First up: the government of Saudi Arabia now owns almost 6% of Live Nation / TicketMaster, a half billion dollar investment.
Saudi Arabia Buys $500 Million Stake in Live Nation, Stock Rises:
The Saudi Public Investment Fund is now the company's third-largest shareholder, with John Malone's Liberty Media the largest individual shareholder with a 33 percent stake. [...] Many firms have been reluctant to take investment from the fund following the murder of journalist Jamal Khashoggi in October 2018.
That would be the Saudi Public Investment Fund overseen by Crown Prince Mohammad bin Salman, darling of Silicon Valley, who is widely believed to have personally ordered that Khashoggi be kidnapped and dismembered alive with a bone saw.
Live Nation, again, is the multinational behemoth that sells 80% of all tickets in the US, and owns 117 venues and exclusively books 33 others, including The Fillmore, The Masonic, Cobb's, Punch Line and August Hall.
In local news:
San Francisco has 75 billionaires. Most of them aren't donating to local COVID-19 relief.
Mayor London Breed set up what she called the Give2SF COVID-19 Response and Recovery Fund, and started asking for cash. [...] It hasn't worked. As of late last week, the Give2SF Fund had received a total of $10.5 million in donations, according to Mayor Breed's office, an order of magnitude less than the anticipated need. [...]
Dorsey isn't unique among San Francisco's nine-zeroes club. If there are 75 billionaires in San Francisco, close to 70 have yet to fork over a dime to COVID-19 relief. Dorsey's local parsimony is the standard.
In an unprecedented time of unprecedented need, with unemployment projected to top 20 percent and housing displacement estimated to exceed the nadir of the Great Recession, the crop of billionaires created during the past decade in San Francisco -- many of them, like Dorsey, the beneficiaries of generous tax breaks from the city -- have chosen to hold onto their fortunes.
Dorsey got a bunch of fawning, gullible press recently reporting that he had "donated $1 billion" but that's not at all what he did. What he did was shift $1 billion of his money into a new corporate shell, owned by him, that will be a part of the privatization of services that the government should provide.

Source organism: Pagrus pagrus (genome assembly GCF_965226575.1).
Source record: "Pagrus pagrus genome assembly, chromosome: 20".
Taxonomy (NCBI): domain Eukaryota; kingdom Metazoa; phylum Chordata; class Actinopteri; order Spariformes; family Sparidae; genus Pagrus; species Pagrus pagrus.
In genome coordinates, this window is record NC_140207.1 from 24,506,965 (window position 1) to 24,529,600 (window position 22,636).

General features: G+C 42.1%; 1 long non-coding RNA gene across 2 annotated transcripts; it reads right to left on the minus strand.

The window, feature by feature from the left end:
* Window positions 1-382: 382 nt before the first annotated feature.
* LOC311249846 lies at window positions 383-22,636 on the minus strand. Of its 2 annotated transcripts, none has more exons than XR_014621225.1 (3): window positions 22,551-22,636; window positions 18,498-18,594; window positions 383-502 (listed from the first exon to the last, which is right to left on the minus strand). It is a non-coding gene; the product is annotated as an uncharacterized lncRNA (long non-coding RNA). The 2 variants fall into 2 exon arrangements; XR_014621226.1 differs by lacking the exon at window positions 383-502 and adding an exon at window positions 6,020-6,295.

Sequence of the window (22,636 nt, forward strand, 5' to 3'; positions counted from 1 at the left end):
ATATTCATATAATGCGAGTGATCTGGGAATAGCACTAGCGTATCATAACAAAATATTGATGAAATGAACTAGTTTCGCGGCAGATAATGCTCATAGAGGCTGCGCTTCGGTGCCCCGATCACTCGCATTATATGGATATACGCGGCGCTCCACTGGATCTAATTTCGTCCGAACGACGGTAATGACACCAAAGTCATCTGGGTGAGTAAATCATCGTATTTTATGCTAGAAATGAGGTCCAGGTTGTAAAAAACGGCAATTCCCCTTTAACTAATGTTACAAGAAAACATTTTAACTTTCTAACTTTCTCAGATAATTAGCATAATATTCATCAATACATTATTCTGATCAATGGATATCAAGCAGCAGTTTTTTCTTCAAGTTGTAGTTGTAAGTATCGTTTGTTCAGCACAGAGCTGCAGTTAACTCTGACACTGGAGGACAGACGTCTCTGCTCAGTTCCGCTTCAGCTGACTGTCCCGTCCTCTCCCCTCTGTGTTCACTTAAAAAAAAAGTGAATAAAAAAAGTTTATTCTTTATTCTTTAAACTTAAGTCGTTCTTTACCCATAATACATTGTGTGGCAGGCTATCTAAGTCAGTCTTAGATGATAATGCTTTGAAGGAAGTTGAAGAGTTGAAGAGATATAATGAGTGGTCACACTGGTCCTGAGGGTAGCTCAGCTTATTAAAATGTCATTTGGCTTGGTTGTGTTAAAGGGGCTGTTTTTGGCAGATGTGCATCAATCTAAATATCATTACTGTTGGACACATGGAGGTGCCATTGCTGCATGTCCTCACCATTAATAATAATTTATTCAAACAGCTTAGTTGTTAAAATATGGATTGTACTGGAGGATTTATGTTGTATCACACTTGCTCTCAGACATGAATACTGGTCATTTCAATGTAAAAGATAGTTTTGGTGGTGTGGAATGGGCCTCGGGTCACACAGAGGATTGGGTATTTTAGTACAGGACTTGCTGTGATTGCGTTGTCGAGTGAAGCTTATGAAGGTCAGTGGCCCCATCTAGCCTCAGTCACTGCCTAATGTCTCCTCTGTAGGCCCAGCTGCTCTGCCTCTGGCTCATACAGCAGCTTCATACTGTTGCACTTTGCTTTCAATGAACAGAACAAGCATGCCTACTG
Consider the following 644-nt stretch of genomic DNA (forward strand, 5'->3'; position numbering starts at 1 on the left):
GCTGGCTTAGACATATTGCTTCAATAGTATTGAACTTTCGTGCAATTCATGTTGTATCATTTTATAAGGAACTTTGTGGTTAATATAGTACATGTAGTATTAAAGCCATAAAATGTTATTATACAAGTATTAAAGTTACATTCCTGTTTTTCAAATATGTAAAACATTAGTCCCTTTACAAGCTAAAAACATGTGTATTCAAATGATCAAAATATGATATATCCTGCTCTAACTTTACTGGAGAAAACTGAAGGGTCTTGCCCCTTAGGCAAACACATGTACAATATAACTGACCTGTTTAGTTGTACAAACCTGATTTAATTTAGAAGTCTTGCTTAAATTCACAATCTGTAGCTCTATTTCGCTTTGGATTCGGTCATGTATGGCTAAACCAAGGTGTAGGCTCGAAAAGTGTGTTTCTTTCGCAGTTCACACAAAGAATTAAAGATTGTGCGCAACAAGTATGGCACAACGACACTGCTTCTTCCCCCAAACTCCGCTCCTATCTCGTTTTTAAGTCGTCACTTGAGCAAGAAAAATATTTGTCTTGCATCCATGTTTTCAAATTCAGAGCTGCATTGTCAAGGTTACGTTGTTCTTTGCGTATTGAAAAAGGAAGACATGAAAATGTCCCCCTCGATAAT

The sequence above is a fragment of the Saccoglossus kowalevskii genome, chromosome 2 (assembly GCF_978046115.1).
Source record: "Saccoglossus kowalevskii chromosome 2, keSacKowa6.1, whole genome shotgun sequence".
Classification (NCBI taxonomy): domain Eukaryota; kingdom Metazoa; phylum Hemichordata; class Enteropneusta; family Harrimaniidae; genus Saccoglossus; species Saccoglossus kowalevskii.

What Dorsey did was move approximately 20 million shares of Square stock, worth more than $1.26 billion at current market value, into his charitable LLC. A philanthropic technique popular in Silicon Valley, charitable LLCs escape reporting requirements and also allow money to be spent on lobbying -- or investing for profit, as critics point out. [...]
A few hundred million dollars in donations would represent less than 1 percent of the fortune of 75 billionaires. This would be money that San Francisco would not have to cajole out of its feudal overlords if they were taxed. The ability to dodge such taxes is something Jack Dorsey is more than happy to pay for. [...]
Again, this is not to single Dorsey out for being venal. He has company. Other donors who ponied up to defeat Proposition C in an effort to avoid paying taxes and who haven't seen fit to dish a dime to COVID-19 relief include Levi Strauss, the San Francisco Giants, Charles Schwab, Instacart, and the Chamber of Commerce itself.
Incidentally, DNA Lounge has applied for both the Payroll Protection Program and SBA Economic Injury Disaster Loans, on just about the day that those started taking applications, and so far we've gotten $0, like so many other struggling small businesses.
Ruth's Chris Steak House got $20 million, though. They had a profit of $42 million on revenue of $468 million last year. Cool, cool.
So what I'm saying here is, Smash The State, and Join Our Patreon.
A staffer was leaving to catch the bus and one of our local street vermin came up to ask for hand sanitizer. When they didn't have any, he started screaming "YOU HAVE SHIT ON YOUR FACE" and other incoherent nonsense. They retreated and closed the garage door to wait it out, and the shambler somehow found some rocks to throw at the window until it broke.
So that's hundreds of dollars right there. (It's a very big piece of glass.)
We had put the plywood on the inside of the window instead of the outside because that was a lot easier (drilling into wood instead of into concrete) and because we were more concerned about robbery than vandalism. But clearly that was the wrong call.
This is why we can't have nice things. Or even shitty, halfassed things.
Did you hear that a few weeks ago some jerk tried to steal Lucky 13's sign?
After my previous post about the delivery services, a few people have asked: "Which of the delivery services are the best from DNA's perspective? Which give you the best deal?" It's hard to tell, since they obfuscate things so much, but each one is approximately as extortionate as the next, so we don't have a strong preference.
But if you call us on the phone (415-626-0166) and place an order for in-person pick-up, we don't have to turn over a full 30% of that transaction to a middleman. So if you're comfortable with leaving the house, obviously that's our preference!
Besides hustling pizza and to-go cocktails, we used to be a nightclub. Are you old enough to remember what nightclubs were, in The Before Times? Please tune in to our upcoming free webcasts -- that's what we do now, with our big empty room.
Also we're still showing my collection of music videos on the webcast whenever we're not doing something else. And you can make requests. Not too many people are tuning in, but "webcast like nobody's watching", as they say. Do they say that yet?
Charles Lewis III wrote a very kind article about us in The Examiner today:
Keeping DNA Lounge on life support The legendary San Francisco nightclub was already struggling financially. Then COVID-19 happened.